Tuesday, 24 November 2009

Heavy duty online distribution

For those of you who are serious about maximising the distribution of your content online you should check out Graham Holliday's excellent slideshare on his Kigali Wire project:

Monday, 16 November 2009

Social media roles and anonymous blogging

Media creates social media roles

BBC appoints Alex Gubbay to the position of BBC News Social Media Editor. He'll take up the job in January.

(I notice that Ruth Barnett, former Twitter Correspondent, at Sky News has also had her job title renamed at some point - she's now Sky's Social Media Correspondent.)

Congrats to everyone.

Instant Twitter reaction from past and present BBC staffers on Gubbay's appointment seemed to be positive (although putting out anything else other than that probably wouldn't have been too clever).

A BBC insider (should have) said: "Everyone was pleased that during this particular appointment process Gubbay found out he had got the job before the rest of the world."

Anonymous blogging

After successfully uncovering Night Jack and Girl With a One Track Mind, The Times and the Sunday Times are continuing their campaign to systematically 'out' every anonymous blogger on the Web.

Ok, I jest. That's not strictly true.

In this latest case, Belle de Jour, who led a secret life as a blogging prostitute, did come forward to the Sunday Times voluntarily to reveal her identity as research scientist, Dr Brooke Magnanti.

You do wonder how voluntarily the voluntarily bit was though given that: "...she decided to reveal her secret because it was making her paranoid, and she feared that an ex-boyfriend might reveal Belle’s true identity".

And according to India Knight "nearly every media organisation in Britain has thrown its resources at outing her".

And in a Twitter update Belle de Jour said she went to The Sunday Times "willingly" after the "Mail had their reporters warned off my work premises by the police". sounds like Dr Magnanti unmasked herself under no external pressure whatsoever.

It's all making me nervous. How long will it be before The Times family track down my anonymous blog?

Wednesday, 11 November 2009

Discussing Twitter and Journalism at Reuters

I'm just back from the Amplified 1pound40 conference at Reuters where we were discussing how social media impacts politics, news, and the arts.

Christian Payne (@Documentally) recorded the discussion on our table about Twitter and journalism which included a few thoughts from me and some more interesting ones from other people:


Tuesday, 10 November 2009

Links from the Archives: 1996 - 2001

So my two day absence at a teaching course turned into a two week blogging absence. Afraid I had an allergic reaction to something I did that day and spent far too many of the following days hardly eating.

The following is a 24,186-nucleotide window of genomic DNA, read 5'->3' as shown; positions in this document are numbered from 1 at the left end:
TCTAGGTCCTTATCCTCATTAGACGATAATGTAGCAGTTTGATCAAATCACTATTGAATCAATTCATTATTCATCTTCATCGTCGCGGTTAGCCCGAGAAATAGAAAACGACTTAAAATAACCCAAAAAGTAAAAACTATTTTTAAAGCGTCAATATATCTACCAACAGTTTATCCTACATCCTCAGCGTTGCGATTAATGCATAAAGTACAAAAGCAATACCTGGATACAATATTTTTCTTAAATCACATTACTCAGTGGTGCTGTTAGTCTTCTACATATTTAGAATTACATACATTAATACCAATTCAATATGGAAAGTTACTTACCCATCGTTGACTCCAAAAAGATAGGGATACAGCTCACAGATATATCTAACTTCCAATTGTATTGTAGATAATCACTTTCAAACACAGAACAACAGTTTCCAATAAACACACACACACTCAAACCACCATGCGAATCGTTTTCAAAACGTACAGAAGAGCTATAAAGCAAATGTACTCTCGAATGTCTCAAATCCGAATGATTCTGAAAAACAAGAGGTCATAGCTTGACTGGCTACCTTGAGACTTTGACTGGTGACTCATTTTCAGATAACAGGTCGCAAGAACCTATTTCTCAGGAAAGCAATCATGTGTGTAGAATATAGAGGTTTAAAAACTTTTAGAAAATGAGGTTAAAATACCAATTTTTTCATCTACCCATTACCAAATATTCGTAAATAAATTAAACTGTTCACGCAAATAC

Been recovering and catching up in the meantime hence it's all been quiet on the blogging front.

Thought I'd stick up a few links I've saved from years gone by in relation to the BBC, blogging etc over the next few posts. A little history slot if you like.

  • The BBC's 1996 budget website. (That's a reference to the Chancellor's budget, rather than the website's quality. Which for the time I imagine was far less 'budget' than it seems now.)
  • Current research: a data set of the emerging links in the blogosphere.
  • Dismissed MI6 officer Richard Tomlinson demonstrates the potential of the Web to frustrate existing information gatekeepers by ignoring a government D-notice and publishing a list of alleged MI6 agents on his Geocites website. (BBC website)
  • A BBC report by 'Internet Correspondent' Chris Nuttall includes a reference to "contributors to a discussion on the Slashdot Weblog". I reckon it's one of the first uses of a weblog as a source of information on the BBC website. If you have any earlier references, let me know.
  • BBC's h2g2 project invites 'researchers' to keep a blog. The project aimed to "be an unconventional guide to life, the universe and everything, an encyclopaedic project where entries are written by people from all over the world." And it's still going apparently.
  • While then leader of the Liberal Democrats, Charles Kennedy, is criticised for not updating his website, a commenter on this BBC article called Nick Jordan suggests politicians should start blogging: "It seems to me that many politicians would find a weblog a useful thing. Tools such as Blogger and Greymatter can take most of the pain away from updating regularly."
  • BBC news E-Cyclopedia lists new additions to the news lexicon including the word weblog which it describes as: "a log of webpages a surfer has visited and recommends. In 2001 the term also came to mean public online journals where cyber diarists let the world in on the latest twists and turns of their love, work and internal lives. 'The majority...are not all that interesting,' says weblog-tracking psychologist John Grohol."
  • Political Correspondent Nick Robinson, or somebody on his behalf, explains what 'newslog' is to the BBC's online audience. It was the first major high profile experiment with news blogging at the BBC: "Many [blogs] consist of links to other websites of interest, often with a comment added by the owner of the weblog. But some weblogs adopt lives of their own right, becoming unfolding diaries. Nick Robinson's aims to having something of both of these - news about and links to things that have happened, and his own take on those events."
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